Mary Eliza Tucker Lambert


You know, dear, that this vicious world is ever prone to see,
Most glaring faults and blemishes, in evey purity;
And thus, my dear, a shade of black will much the darker show,
Should it chance to be embedded in the virgin white of snow.
The modest floweret of the wood that's born to blush unseen,
May all its simple defects hide with its own veil of green;
But woe betide the stately rose, the pride of the parterre,
Should but the canker-spot of life upon its leaves appear.
The rose's heart, for that is hid, may with the blight corrode;
Have faults, but ever hide them well, for that is a-la-mode;
Should you but say that you have sinned-that you are but a mortal-
The world, amazed, will scorning cry, "She'll ne'er see heaven's portal!"
The brittle glass of character will have stains on it cast
By malice of the slanderous world, for simple faults, long past;
No matter how much tempted, or how pure your heart has been,
You're wicked, in the last degree, if scandal knows your sin.
Thank God! repentant sinners are not judged by those of earth,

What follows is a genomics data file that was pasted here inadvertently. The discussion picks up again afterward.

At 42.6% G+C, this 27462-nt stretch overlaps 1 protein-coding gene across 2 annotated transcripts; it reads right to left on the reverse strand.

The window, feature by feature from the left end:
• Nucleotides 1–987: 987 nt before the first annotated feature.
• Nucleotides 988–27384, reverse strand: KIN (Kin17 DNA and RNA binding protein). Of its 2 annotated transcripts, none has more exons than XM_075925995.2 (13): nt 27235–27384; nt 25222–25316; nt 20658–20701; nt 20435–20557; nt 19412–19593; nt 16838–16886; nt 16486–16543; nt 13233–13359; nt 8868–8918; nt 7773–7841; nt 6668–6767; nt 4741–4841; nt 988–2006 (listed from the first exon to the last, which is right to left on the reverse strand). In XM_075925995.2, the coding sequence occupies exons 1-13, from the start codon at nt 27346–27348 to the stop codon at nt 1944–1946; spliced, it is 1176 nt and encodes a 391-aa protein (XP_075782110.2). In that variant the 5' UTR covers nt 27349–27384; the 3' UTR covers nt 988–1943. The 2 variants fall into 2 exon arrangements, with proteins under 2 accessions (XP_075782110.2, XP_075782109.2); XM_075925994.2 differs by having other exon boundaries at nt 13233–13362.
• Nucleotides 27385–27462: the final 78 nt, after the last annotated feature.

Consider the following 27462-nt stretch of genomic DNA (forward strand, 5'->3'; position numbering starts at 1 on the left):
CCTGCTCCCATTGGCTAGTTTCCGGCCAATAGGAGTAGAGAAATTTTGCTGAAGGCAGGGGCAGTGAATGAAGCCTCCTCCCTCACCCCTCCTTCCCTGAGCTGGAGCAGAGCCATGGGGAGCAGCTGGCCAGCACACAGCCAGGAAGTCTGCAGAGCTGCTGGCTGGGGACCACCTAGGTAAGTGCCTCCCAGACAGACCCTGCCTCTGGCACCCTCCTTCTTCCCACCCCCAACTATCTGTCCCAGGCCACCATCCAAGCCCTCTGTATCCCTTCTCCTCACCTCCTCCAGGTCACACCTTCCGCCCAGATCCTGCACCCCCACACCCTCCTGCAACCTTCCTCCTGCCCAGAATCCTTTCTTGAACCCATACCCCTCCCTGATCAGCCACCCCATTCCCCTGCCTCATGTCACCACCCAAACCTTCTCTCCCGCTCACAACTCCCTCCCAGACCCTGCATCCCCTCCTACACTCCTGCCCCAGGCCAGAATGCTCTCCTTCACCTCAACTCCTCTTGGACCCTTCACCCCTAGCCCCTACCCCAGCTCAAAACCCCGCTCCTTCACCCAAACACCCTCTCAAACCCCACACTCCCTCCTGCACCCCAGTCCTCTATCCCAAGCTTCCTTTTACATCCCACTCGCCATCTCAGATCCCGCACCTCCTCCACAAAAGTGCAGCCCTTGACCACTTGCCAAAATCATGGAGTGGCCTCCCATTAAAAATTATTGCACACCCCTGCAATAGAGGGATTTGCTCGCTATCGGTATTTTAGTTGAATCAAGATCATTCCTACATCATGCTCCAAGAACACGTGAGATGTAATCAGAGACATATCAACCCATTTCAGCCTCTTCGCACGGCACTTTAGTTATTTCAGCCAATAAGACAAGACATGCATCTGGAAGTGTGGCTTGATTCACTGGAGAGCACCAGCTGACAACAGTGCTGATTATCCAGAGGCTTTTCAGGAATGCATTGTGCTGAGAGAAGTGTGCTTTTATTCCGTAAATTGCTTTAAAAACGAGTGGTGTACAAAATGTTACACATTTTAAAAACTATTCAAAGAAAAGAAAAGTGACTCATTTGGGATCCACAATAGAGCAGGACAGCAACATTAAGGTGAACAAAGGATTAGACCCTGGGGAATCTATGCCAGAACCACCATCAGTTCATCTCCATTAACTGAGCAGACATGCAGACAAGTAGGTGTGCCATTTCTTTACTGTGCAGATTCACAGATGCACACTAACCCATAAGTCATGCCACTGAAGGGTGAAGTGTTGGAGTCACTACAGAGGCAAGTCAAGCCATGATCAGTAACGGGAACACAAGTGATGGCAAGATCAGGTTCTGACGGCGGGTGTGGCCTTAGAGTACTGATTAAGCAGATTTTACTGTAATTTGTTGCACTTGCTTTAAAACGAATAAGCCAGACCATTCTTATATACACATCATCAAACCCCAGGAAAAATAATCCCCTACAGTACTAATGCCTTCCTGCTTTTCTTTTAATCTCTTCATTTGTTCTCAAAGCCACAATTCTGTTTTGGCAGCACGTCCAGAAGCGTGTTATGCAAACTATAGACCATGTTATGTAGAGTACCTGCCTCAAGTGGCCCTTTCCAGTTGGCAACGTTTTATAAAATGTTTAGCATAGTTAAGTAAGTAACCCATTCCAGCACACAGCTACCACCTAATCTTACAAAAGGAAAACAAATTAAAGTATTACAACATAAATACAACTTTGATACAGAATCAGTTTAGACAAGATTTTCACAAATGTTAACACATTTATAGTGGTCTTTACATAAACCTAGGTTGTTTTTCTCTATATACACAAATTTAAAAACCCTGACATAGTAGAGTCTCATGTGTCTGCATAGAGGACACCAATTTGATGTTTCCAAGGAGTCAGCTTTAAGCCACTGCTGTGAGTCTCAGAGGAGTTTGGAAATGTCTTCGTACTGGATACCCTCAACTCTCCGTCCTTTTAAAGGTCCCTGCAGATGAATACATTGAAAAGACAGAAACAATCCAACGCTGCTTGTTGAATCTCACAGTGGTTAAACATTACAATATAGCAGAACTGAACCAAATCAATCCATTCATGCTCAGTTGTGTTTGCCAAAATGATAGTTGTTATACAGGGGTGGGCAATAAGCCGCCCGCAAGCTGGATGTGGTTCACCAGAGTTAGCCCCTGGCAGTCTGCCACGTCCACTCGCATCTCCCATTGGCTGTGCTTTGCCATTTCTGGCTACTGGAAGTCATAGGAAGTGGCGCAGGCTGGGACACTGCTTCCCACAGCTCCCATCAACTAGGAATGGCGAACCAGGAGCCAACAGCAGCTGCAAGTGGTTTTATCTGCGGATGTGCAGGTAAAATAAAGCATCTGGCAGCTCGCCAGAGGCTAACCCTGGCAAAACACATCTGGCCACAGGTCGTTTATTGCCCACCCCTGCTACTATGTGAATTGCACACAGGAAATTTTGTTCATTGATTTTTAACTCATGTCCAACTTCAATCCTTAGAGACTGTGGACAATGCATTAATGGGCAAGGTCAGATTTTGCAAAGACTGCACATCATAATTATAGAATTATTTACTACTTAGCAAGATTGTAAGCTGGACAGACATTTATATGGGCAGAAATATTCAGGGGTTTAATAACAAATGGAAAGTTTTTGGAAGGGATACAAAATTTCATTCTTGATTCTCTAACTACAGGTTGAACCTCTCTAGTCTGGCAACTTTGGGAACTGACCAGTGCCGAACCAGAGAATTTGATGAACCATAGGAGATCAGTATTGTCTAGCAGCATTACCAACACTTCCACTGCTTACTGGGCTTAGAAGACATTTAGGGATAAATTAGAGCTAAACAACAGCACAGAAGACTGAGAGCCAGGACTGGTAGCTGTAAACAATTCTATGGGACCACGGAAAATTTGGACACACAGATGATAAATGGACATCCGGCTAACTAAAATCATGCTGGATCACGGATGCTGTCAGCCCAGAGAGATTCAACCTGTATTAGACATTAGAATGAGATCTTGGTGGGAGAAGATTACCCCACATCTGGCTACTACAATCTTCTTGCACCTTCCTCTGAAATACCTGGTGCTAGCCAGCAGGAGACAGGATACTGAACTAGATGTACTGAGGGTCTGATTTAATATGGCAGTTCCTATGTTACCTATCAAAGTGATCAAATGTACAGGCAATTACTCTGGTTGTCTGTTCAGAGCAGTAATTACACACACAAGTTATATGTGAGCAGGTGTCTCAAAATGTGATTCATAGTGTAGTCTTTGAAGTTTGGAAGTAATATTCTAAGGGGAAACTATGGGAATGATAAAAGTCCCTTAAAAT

Or they would never be redeemed by an immortal birth.
Ah! He, when the last trump shall sound, "who doeth all things well,"
Will wipe our sorrowing tears away, and pains of anguish quell.
See the flaw in this bright diamond; were it but a thing of glass,
A much larger flaw, unnoticed, would before the world's eye pass;
Gaze in the clearest waters, rocks and blemishes you spy,
That in less clearer streamlets would be hidden from your eye.
Be not offended now, my dear, at counsel from a friend,
Who blessings on thy youthful head, would daily, hourly send.
Deep in your heart your secrets keep; to enemies be civil;
And oh, be careful, and avoid appearances of evil.